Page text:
If you hike on a regular basis, then it’s important to be aware that your footwear can impact your experience. With a good pair of hiking boots, you’ll be able to focus on the beautiful scenery and the exercise. However, with a poorly fitting or uncomfortable pair of hiking boots, you won’t be able to think about anything except your painful feet. This means that buying boots is one of the most important hiking decisions you’ll make. However, with so many options to choose from, how do you know which one is right for you? These tips can help.
Identify your style
There are many different types of hiking footwear, and each one is specially designed to meet different outdoor needs. Therefore, it’s a good idea to begin your search for the right pair of hiking boots by thinking about what kind of hiking you’ll be doing. Are you looking for footwear for the occasional easy day hike, for example, or are you planning a week-long mountain backpacking trip? Identifying your hiking style can help you to narrow down your search to one of three broad footwear categories:
Hiking shoes—The lightest version of hiking footwear, hiking shoes are essentially sturdy running shoes. Typically lightweight and low-cut with flexible midsoles, hiking shoes are a great choice if you usually stick to well-defined, shorter trails and carry a relatively light load such as a smaller day pack.
Hiking or mountaineering boots—Generally, hiking boots offer greater support and protection than hiking shoes. They can be mid- or high-cut for better ankle support, and they typically feature a stiffer construction and more durable soles and uppers. Due to this extra support and stability, however, hiking boots are heavier and less flexible than hiking shoes. Therefore, they are better suited for long distance hiking and/or rougher terrain, as well as for hikers carrying heavier loads or who need more ankle support for other reasons.
Backpacking boots—Solid, rugged backpacking boots are built to carry heavy loads on multi-day trips, both on and off the trail. They are high-cut to stabilize the ankles, stiff to prevent foot fatigue, and extremely durable. If your hiking style involves backcountry trekking and heavy backpacking packs, then backpacking boots are the ideal footwear for you.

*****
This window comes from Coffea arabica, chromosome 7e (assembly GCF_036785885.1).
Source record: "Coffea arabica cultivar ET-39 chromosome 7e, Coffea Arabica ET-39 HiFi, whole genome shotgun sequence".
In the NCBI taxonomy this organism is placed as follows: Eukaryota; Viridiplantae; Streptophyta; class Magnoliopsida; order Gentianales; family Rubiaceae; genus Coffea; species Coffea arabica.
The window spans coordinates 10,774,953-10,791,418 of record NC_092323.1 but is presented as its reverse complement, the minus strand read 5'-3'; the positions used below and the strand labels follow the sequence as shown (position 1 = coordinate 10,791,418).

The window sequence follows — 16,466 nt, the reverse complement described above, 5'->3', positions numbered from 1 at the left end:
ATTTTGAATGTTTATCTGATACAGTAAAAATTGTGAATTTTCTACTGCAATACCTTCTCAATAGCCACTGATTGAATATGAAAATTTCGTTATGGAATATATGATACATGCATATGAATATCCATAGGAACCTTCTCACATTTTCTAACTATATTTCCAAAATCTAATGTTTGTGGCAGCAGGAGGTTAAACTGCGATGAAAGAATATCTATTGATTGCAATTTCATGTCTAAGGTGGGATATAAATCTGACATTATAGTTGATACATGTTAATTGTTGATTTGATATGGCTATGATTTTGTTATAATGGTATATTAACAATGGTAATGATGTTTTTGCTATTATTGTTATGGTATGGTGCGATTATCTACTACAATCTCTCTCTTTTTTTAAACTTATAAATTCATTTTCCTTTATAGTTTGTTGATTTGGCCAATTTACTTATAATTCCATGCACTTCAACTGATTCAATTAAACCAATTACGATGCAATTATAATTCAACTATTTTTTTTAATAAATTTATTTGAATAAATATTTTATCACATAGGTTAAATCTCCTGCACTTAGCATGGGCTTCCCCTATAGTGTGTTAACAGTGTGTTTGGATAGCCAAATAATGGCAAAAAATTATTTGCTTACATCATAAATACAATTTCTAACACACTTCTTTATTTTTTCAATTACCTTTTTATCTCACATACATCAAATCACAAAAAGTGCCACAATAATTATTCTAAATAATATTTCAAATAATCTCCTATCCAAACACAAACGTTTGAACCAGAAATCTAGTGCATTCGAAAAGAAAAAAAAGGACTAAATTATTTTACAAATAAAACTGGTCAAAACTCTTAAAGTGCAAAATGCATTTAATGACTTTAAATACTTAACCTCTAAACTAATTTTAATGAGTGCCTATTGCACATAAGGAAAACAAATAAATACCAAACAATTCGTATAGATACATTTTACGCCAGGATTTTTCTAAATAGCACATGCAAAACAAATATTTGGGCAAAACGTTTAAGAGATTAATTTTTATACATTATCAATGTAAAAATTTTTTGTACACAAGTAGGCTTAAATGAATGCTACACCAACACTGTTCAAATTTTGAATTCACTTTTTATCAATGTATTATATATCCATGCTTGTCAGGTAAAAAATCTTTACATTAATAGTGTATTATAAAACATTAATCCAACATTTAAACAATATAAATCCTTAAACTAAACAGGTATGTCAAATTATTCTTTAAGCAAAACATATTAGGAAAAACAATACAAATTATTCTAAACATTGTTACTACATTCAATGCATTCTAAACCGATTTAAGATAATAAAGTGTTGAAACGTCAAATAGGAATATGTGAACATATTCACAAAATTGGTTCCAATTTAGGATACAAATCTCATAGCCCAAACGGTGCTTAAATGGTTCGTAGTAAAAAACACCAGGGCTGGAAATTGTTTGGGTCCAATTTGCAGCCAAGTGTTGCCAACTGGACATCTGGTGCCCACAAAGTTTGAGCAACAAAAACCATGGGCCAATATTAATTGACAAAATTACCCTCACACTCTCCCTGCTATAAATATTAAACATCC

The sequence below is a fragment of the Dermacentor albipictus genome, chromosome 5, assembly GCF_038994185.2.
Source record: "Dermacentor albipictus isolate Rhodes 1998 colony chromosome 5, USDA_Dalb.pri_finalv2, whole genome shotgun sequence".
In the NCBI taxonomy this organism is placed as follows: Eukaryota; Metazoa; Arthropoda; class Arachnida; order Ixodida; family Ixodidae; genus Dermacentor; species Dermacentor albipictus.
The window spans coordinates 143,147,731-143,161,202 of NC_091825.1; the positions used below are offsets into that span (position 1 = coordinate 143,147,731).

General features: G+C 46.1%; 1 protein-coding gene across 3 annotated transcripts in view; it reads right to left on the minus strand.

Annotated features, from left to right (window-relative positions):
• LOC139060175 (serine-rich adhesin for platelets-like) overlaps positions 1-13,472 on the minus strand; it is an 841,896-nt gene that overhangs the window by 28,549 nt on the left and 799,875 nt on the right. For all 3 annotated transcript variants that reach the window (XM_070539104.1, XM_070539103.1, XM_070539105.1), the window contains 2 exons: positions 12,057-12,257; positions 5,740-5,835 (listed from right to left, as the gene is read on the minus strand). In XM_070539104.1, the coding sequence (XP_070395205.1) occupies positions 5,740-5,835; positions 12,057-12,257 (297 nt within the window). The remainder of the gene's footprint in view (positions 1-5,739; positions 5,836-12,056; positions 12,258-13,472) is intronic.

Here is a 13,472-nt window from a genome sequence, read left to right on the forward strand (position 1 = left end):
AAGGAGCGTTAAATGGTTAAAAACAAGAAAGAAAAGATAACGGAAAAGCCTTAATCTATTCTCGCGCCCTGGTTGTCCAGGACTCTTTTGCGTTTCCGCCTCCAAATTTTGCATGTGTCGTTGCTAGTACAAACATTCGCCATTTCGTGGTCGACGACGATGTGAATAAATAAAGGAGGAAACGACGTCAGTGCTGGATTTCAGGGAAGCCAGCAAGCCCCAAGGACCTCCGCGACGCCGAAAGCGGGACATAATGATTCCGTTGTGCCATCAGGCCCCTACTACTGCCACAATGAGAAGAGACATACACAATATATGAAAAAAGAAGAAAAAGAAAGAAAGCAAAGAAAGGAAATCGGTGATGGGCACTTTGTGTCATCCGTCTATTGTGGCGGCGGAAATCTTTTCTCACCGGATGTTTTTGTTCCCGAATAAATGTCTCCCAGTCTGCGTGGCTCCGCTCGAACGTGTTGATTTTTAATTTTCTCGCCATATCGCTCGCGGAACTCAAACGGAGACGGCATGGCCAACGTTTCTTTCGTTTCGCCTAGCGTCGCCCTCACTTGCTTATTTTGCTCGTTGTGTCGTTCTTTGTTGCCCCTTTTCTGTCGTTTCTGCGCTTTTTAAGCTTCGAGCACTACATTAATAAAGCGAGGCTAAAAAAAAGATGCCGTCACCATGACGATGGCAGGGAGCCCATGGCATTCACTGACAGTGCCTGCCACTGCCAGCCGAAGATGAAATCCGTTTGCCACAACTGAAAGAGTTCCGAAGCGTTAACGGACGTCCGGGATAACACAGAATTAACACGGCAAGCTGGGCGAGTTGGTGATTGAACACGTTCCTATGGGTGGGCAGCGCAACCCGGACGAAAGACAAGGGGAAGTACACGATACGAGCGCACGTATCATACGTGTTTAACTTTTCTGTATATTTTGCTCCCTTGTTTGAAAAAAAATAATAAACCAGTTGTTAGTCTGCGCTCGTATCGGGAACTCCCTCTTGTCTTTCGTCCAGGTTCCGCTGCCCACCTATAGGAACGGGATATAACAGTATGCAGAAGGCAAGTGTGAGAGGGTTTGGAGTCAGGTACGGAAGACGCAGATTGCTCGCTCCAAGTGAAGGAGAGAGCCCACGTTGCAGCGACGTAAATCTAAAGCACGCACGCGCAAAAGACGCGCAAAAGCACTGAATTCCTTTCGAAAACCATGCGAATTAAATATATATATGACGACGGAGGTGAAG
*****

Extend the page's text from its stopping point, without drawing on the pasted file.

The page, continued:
Understand your materials
While hiking shoes always have rubber soles, different types of materials can be used for the uppers (the part that wraps around your foot). The choice of material is what determines each shoe or boot’s weight, durability, breathability, and capacity to resist water. The following are the most common materials used:
Full-grain leather—This is the most durable, abrasion-resistant, and water-resistant type of leather. However, these qualities also mean that full-grain leather is the heaviest, least breathable, and least flexible boot material.
Nubuck leather—When full-grain leather is buffed to resemble suede, it’s known as nubuck leather. It trades a certain degree of durability and water resistance for greater flexibility and softness.
Split-grain leather—This type of leather gets its name from the process of “splitting away” the smooth exterior of the cowhide from the rougher inner part. While split-grain leather is less resistant to water and abrasion than full-grain, it is more breathable and flexible (and usually cheaper). It is often used together with nylon or nylon mesh for lighter weight footwear.
Synthetics—Many modern boots are made of synthetic materials, which include polyester, nylon, and polyurethane. While the quality of each type of synthetic can vary somewhat, on the whole it is usually lighter, more flexible and breathable, and less expensive than leather options. On the other hand, synthetics are also less durable and water resistant, although they do tend to dry more quickly when wet.
Find your fit
Once you have chosen your desired footwear style and materials, the last and most important step is to find the right fit. Hiking shoes or boots should fit snugly around the ball of your foot while keeping your heel in place and offering wiggle room around your toes. In order to achieve this:
Start with the right size—When shopping for hiking footwear, you can use your street shoe size to start with, but it is a good idea to have your foot size and volume measured in the store in order to better match your sizing with the models offered.
Try the boots on later in the day—As the day goes on, your feet tend to swell. Trying boots on later in the day—when your feet are at their largest—will help to ensure that you don’t buy boots that are too small.
Wear hiking socks—When you try on hiking boots, you want to mimic the real-world conditions in which you’ll be wearing them as closely as possible. During your fitting, you should wear the same thick wool or other type of hiking socks that you would on the trail.
Bring orthotics—Likewise, if you wear any orthotics or other inserts in your footwear, you should bring them along to your fitting and ensure that they fit properly in your boots.
Test them out—When you try on different footwear options, it’s a good idea to take a walk around the store to assess the fit and comfort. Many outdoor gear stores have ramps or other features that mimic trails, so you shouldn’t be shy about testing them out.